back to article Brits to vote: Which pressing scientific challenge should get £10m thrown at it?

Regular Brits are going to get to decide which of humanity’s challenges will get a £10m shot at being solved, in a new prize from the UK government and charity NESTA. The Longitude Prize wants to hand over the millions to the best idea for sorting out one of six problems facing the human race - eco-friendly flight, sustainable …

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  1. Jacksonville

    They missed a trick...

    How about formulating proposals for the reversing the trend of the ever-increasing global population?

    1. NogginTheNog

      Re: They missed a trick...

      The North Koreans and the US military already have some good research projects in that area.

    2. Wade Burchette

      Re: They missed a trick...

      Global population can be controlled by increasing the standard of living for poorer countries. Already many European countries have a stable population. You increase the standard of living in poorer countries by making electricity cheap and plentiful. That means lots of power plants. Unfortunately because of the catastrophic anthropogenic global warming/climate change/climate disruption/climate weirding theory, poorer countries have a huge barrier into providing cheap and plentiful electricity because the only source of cheap electricity today is nuclear, coal, natural gas, and hydro. Environmentalists have some problem with all 4 of those.

      1. Charles Manning

        "increasing the standard of living"

        Look, there really is no problem with global population per se.

        Why does it matter if there are 1bn people or 100bn people? The population is not the direct problem.

        The problem is only caused indirectly: those billions of people consume resources: food, land, water,...

        This is where "increasing the standard of living" idea becomes a fallacy.

        A Westerner consumes at least 10x what an impoverished Asian/African does, so converting all the impoverished people into Western-level consumers means we have to find 10x the resources for these people.

        Even if this reduces the actual population by a factor of two or three, you're still taking a backward step in terms of actual resources required.

        Now, to be clear, I am not at all opposed to lifting the standard of living of impoverished people - indeed I support efforts to do so. I merely point out that this is not a solution to the "population issue"..

        It is worth noting that the standard of living has increased dramatically over the last few decades. Disease is reduced (except for the murderous greenies banning DDT and causing malaria to increase again). Famine is rare; indeed obesity is now more of a problem than malnutrition.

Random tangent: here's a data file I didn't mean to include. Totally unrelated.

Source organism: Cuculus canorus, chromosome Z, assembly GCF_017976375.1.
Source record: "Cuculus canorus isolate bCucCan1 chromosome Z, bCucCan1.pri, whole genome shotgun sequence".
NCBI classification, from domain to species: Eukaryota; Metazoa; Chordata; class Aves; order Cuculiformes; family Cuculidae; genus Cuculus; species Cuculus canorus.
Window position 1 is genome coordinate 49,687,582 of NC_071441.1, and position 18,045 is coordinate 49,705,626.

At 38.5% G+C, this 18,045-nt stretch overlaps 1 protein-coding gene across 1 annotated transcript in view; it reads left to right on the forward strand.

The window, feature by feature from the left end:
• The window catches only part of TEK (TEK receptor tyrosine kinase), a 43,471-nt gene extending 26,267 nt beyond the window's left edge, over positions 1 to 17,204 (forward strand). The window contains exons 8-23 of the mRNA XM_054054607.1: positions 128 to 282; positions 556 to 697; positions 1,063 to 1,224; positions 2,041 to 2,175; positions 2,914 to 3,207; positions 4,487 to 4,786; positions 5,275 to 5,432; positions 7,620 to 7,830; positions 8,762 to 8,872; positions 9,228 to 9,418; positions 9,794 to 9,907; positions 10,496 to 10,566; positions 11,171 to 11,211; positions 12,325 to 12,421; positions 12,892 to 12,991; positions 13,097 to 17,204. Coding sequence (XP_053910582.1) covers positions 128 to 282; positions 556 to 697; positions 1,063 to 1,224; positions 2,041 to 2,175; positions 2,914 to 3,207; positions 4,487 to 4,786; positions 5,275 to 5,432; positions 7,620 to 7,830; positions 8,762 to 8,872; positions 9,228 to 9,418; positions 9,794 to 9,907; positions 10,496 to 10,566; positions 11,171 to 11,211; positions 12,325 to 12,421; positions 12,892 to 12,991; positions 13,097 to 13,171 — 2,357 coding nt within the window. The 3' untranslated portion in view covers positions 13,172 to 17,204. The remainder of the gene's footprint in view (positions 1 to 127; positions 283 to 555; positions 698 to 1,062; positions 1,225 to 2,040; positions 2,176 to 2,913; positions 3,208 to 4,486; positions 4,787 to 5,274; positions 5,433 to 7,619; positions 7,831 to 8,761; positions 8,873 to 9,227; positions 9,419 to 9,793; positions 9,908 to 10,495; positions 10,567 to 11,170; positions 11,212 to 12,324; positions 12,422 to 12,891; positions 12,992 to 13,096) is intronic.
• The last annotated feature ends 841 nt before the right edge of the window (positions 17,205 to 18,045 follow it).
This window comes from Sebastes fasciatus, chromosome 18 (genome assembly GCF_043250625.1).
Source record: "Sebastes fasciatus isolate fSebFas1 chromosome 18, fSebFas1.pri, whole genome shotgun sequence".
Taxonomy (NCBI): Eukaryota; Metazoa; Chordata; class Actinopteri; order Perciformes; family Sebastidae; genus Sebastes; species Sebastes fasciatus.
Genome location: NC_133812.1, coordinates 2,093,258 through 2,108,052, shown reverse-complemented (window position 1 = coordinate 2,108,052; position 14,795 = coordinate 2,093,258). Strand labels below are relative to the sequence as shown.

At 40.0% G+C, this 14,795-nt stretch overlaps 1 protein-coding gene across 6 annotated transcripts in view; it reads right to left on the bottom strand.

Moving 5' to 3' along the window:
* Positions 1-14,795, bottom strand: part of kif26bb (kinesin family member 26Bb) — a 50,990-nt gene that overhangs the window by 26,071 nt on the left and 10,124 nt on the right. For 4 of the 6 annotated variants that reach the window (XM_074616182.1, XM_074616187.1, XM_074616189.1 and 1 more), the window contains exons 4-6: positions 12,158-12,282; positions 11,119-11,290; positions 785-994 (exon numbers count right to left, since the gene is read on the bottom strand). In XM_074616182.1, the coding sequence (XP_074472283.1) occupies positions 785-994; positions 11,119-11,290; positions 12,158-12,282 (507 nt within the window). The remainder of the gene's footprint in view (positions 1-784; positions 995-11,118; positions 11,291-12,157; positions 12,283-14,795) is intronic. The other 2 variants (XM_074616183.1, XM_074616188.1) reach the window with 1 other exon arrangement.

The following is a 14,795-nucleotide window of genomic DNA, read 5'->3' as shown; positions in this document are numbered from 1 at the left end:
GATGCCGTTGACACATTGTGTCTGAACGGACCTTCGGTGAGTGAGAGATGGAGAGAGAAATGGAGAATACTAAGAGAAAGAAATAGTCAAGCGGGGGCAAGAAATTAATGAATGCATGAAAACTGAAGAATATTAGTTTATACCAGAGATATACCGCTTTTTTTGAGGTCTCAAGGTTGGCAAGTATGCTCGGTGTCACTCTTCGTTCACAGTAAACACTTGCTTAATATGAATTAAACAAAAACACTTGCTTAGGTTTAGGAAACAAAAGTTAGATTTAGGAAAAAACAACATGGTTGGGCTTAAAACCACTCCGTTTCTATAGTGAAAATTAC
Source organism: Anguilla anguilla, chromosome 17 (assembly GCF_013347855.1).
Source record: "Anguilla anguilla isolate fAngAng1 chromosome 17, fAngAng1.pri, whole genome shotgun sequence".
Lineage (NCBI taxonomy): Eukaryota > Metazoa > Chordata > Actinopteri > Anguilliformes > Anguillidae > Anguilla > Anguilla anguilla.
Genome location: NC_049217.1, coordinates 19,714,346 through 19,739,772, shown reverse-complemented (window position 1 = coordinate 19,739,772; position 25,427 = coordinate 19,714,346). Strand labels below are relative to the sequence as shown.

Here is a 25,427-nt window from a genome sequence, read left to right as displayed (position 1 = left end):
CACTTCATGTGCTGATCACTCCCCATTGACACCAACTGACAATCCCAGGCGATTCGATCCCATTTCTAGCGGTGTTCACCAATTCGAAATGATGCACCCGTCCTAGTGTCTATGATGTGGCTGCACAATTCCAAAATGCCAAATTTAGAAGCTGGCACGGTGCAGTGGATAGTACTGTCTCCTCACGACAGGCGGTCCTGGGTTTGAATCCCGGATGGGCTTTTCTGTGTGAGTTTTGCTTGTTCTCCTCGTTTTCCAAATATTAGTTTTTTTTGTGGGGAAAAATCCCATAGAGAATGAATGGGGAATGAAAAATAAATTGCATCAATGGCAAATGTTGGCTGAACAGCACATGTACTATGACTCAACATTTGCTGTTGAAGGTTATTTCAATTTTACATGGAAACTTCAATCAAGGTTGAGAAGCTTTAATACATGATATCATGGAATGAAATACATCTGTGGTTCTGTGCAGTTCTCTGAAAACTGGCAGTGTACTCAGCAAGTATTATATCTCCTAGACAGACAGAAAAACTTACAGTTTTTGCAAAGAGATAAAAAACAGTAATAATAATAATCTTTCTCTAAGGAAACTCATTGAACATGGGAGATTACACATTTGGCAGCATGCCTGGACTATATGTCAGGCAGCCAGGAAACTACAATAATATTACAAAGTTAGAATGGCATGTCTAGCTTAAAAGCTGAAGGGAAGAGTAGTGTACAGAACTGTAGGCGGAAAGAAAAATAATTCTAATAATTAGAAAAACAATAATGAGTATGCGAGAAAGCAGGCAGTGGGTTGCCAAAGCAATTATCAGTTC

1. John Brown (no body) Silver badge

          Re: "increasing the standard of living"

          "Now, to be clear, I am not at all opposed to lifting the standard of living of impoverished people - indeed I support efforts to do so. I merely point out that this is not a solution to the "population issue".."

          Part of the reason for the rising population levels, especially in less "advanced" societies, is the increase in medical care and raising of living standards while still having the local attitudes of past generations when infant mortality was even higher and children are your pension/insurance.

          In the short term, raising living standards increases population level. I the long term, population levels stabilise. The downside is that they stabilise at the higher levels brought on by the initial raising of living standards and in most countries rarely, if ever, go down.

          On the other hand, the world is more than capable of feeding the population well. It's the logistics we are shite at,

    3. Jacksonville

      Re: They missed a trick...

      I can't remember where I read it, but I saw an attractive proposal on this matter once.

      The principle being allow the market to control population... It was effectively a voucher system based on the rights to have children...

      Each human being gets the right to reproduce 2/3 of a child. A couple coming together therefore have the right to produce 1.5 children. If they have one, they each have the rights to have 0.25 children left. If they don't want another child they can sell their rights in the market to those that wish to have more. If they do want another child with the same or another partner they would have to go to the market and purchase the additional rights or face a sanction of a fine equivalent to the market value of the right.

      Obviously it is riddled with hugely complex obstacles and assumptions... how would religion react, how do you punish those who do not adhere and do not pay the sanction...etc

      The proposer suggested that by doing so you immediately reduce the single biggest pressure on overpopulation in the developing world by commoditising not having so many children...

      1. Captain Hogwash Silver badge

        Re: They missed a trick...

        I'll start the ball rolling. What am I bid for my 2/3?

        1. Naughtyhorse
          Alert

          Re: They missed a trick...

          please don't tell me you'll send the 'winnings' to the lucky bidder in a jiffy bag